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Review: ‘Pacific Rim Uprising’ manages to outpace its predecessor

  • Author: Katie Walsh, Tribune News Service
  • Updated: March 21
  • Published March 21

“Pacific Rim Uprising” (Universal Pictures )

The "Pacific Rim" action franchise has a relatively simple premise — giant robots and alien monsters clobber each other to smithereens — but surprisingly, it's driven by a supremely radical embrace of collectivism, teamwork and empathy. This isn't necessarily a surprise, because it comes from the big, beating heart of Guillermo del Toro, who has always seen opportunities to focus on love and connection in moments of horror. Del Toro directed the first "Pacific Rim," and produced its sequel, "Pacific Rim Uprising," which he has left in the hands of director and co-writer Stephen S. DeKnight, who brings a singularly frenetic energy to his feature directorial debut that manages to outpace the first film.

John Boyega stars as Jake Pentecost, the son of the legendary Stacker Pentecost (played by Idris Elba in the first film), who sacrificed himself in the great war against the kaiju. If you're unfamiliar with the "Pacific Rim" lore, all you need to know is giant alien monsters came out of the sea to destroy everything on earth, and humans hit back with enormous fighting robots called jaegers. Piloted in pairs, the jaeger pilots have to sync up their brains, or "drift," via a "neural handshake," that allows them to be inside each other's brains, swimming around in their memories, emotions and thoughts. Empathetic connection is required to be a good robot fighter pilot.

A decade after the first war with the kaiju, the ocean breaches are sealed, and all seems at peace — for now. Jake, a former Ranger pilot who flamed out and now spends his time partying and bartering on the black market, is pressed to re-enlist as a get-out-of-jail-free card, along with a scrappy young girl, Amara (Cailee Spaeny), who's been cobbling her own homemade jaeger together.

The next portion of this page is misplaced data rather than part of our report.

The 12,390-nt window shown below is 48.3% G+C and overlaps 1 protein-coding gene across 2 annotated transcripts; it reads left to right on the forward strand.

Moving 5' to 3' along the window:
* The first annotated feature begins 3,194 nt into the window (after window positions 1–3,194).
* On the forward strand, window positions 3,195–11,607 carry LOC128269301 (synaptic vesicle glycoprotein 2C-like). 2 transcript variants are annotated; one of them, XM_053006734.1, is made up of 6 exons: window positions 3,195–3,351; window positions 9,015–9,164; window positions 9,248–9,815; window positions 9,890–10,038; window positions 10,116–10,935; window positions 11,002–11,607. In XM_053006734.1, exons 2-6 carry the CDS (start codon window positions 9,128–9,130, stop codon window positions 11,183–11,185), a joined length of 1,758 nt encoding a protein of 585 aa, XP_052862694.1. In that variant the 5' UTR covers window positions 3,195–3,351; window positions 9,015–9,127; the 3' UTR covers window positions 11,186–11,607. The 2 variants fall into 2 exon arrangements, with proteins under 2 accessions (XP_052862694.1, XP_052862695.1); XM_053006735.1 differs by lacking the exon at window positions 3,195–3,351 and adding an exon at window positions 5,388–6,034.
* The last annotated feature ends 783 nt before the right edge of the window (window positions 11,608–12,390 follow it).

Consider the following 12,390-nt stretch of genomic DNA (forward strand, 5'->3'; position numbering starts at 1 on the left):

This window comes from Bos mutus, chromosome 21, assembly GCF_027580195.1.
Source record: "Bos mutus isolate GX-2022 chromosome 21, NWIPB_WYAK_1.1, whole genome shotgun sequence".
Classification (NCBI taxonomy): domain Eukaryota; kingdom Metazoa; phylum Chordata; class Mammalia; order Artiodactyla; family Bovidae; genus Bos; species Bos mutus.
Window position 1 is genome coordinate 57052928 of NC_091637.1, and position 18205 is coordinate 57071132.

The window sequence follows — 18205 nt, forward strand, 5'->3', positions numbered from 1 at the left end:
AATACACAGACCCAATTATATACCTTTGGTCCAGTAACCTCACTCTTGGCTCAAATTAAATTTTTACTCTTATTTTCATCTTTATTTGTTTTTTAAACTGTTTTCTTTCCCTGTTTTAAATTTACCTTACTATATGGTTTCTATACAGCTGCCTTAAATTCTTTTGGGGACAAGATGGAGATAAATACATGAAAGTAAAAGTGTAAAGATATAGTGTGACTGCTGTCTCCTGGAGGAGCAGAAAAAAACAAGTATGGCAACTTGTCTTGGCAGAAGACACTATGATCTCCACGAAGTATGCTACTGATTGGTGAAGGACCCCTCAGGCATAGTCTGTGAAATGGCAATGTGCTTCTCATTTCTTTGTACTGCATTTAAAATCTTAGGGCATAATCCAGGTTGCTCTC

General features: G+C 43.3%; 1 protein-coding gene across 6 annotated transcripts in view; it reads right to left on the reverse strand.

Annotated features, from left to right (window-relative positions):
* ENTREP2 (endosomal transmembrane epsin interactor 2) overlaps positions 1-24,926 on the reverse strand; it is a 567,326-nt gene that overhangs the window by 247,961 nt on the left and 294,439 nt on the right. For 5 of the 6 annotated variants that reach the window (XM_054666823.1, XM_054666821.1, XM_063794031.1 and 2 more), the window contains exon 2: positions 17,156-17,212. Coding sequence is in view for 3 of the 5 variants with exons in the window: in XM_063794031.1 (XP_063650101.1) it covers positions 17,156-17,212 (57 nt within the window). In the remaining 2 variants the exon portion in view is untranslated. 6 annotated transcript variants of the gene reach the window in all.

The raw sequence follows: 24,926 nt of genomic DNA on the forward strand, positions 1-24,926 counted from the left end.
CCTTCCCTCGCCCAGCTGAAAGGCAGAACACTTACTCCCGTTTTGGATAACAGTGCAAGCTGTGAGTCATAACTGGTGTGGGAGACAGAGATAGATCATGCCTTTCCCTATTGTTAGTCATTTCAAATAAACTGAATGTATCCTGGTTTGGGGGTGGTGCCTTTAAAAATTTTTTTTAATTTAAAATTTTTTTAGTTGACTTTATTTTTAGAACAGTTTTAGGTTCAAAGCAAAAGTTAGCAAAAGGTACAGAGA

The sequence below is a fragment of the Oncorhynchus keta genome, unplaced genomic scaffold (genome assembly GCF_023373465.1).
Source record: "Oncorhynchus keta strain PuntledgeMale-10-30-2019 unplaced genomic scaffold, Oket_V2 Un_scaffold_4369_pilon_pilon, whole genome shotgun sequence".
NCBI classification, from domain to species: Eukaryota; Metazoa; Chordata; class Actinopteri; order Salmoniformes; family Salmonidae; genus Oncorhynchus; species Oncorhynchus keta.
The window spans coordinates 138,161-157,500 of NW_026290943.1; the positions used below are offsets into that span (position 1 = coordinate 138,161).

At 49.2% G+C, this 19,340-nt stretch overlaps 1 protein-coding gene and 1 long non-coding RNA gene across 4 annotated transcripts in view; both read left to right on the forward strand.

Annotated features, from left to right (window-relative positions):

Like a kaiju, DeKnight has a relentless, propulsive and often bonkers style. "Pacific Rim Uprising" moves at breakneck clip, so just try to keep up. You may catch snippets about "kaiju blood," "precursors," "toxic gas" and the names of all the various jaegers like "Gypsy Avenger," "November Ajax," "Saber Athena," "Bracer Phoenix" and the like. The script by DeKnight, Emily Carmichael, Kira Snyder and T.S. Nowlin strikes a tone that is at once self-aware and open-hearted, and it's also simply a tornado of dialogue. Boyega doesn't let a scene go by without a sidebar, quip or joke.

Spaeny shines in her first film role, and casting director Sarah Halley Finn has stacked the cast with a roster of interesting, magnetic newcomers. Charlie Day and Burn Gorman do truly loopy character work as a pair of mad scientists. However, "Pacific Rim Uprising" is propelled by the powerful gravitational pull of John Boyega's charisma. As Jake, there are dashes of the street-smart Moses from "Attack the Block," and comparisons to the heroic Finn from "Star Wars," but Boyega feels unleashed, having fun with his natural humor and charm, delivering one-liners as well as he does motivational speeches.

In terms of monsters and robots, "Pacific Rim Uprising" ups the ante — how about rogue jaegers? Drone jaegers? Kaiju jaegers? These pilots will fight them all. But despite all these advancements, the clashes are rather generic and forgettable, and a couple of these characters are too — Nate (Scott Eastwood) and Jules (Adria Arjona) are only there to offer Jake some friction.

But when Jake and Amara get their moment to try to save the world, it's profoundly affecting, even if the context of an over-the-top monster movie is also profoundly outlandish and silly. We know them, we care about them, and they want to save the world. That personal element is why, underneath all that crashing chaos and cacophony, you can find something rather soft and beautiful, if you care to look.



'PACIFIC RIM UPRISING'

3 stars
Cast: John Boyega, Cailee Spaeny, Scott Eastwood, Adria Arjona, Charlie Day, Burn Gorman, Rinko Kikuchi, Jing Tian.
Running time: 1 hour, 51 minutes.
Rated PG-13 for sequences of sci-fi violence and action, and some language.

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